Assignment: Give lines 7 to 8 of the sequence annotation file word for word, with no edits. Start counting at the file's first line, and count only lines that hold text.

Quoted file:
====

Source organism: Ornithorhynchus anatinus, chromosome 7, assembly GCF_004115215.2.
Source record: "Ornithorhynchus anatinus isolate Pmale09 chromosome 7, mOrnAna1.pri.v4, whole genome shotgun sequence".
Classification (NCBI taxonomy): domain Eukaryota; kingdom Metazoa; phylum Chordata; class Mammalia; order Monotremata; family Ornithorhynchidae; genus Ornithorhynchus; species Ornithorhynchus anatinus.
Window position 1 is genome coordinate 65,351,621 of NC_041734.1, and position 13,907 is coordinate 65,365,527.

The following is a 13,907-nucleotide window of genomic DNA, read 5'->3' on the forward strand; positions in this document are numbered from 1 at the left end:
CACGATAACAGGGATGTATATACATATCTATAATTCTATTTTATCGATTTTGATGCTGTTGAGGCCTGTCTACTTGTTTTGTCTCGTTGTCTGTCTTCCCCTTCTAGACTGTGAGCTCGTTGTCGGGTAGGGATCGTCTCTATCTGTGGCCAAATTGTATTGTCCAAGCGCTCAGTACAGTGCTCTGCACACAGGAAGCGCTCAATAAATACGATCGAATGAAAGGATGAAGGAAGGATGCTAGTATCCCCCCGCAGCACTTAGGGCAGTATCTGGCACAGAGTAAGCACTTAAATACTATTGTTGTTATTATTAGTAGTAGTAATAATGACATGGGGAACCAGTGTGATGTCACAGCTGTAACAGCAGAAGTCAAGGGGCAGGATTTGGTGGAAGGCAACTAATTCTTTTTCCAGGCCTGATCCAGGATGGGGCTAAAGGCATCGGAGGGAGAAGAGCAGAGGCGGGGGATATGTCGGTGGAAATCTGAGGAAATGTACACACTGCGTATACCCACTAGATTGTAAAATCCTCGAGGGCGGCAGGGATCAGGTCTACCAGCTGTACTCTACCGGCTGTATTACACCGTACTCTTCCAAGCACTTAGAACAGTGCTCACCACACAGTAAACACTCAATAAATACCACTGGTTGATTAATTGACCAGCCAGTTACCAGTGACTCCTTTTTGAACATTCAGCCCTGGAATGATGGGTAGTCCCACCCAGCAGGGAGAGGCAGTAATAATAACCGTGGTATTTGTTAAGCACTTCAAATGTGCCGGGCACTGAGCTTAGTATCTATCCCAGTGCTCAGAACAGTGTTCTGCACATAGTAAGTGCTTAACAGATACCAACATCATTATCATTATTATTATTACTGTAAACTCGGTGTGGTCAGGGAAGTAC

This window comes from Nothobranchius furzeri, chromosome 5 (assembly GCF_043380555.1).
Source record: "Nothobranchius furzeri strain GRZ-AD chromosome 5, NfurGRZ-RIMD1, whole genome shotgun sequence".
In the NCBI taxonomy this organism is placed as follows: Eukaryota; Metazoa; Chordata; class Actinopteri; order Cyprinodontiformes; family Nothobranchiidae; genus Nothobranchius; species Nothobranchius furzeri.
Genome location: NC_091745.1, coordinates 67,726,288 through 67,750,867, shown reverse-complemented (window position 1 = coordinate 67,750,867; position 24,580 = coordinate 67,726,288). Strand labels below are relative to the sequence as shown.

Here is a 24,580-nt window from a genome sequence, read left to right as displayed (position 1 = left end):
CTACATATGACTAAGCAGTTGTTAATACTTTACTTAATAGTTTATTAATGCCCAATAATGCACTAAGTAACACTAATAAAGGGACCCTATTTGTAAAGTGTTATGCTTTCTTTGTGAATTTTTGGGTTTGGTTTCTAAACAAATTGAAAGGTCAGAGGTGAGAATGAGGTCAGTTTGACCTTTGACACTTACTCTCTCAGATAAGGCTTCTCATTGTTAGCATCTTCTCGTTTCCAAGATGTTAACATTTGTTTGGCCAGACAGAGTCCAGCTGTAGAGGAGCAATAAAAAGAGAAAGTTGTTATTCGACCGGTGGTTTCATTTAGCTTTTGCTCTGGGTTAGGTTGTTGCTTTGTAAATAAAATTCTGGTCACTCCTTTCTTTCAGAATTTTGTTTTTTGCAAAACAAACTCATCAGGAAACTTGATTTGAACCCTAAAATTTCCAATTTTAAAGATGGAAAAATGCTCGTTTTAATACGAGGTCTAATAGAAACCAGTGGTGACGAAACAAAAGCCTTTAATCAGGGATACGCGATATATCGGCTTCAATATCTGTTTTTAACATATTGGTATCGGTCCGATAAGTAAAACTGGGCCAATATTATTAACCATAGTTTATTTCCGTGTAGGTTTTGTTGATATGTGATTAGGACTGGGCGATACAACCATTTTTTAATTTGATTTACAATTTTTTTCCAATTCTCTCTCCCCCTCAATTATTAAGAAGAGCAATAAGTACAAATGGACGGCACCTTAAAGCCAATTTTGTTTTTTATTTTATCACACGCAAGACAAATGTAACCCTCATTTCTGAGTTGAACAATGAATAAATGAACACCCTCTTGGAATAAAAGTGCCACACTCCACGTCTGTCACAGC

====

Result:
This window comes from Nothobranchius furzeri, chromosome 5 (assembly GCF_043380555.1).
Source record: "Nothobranchius furzeri strain GRZ-AD chromosome 5, NfurGRZ-RIMD1, whole genome shotgun sequence".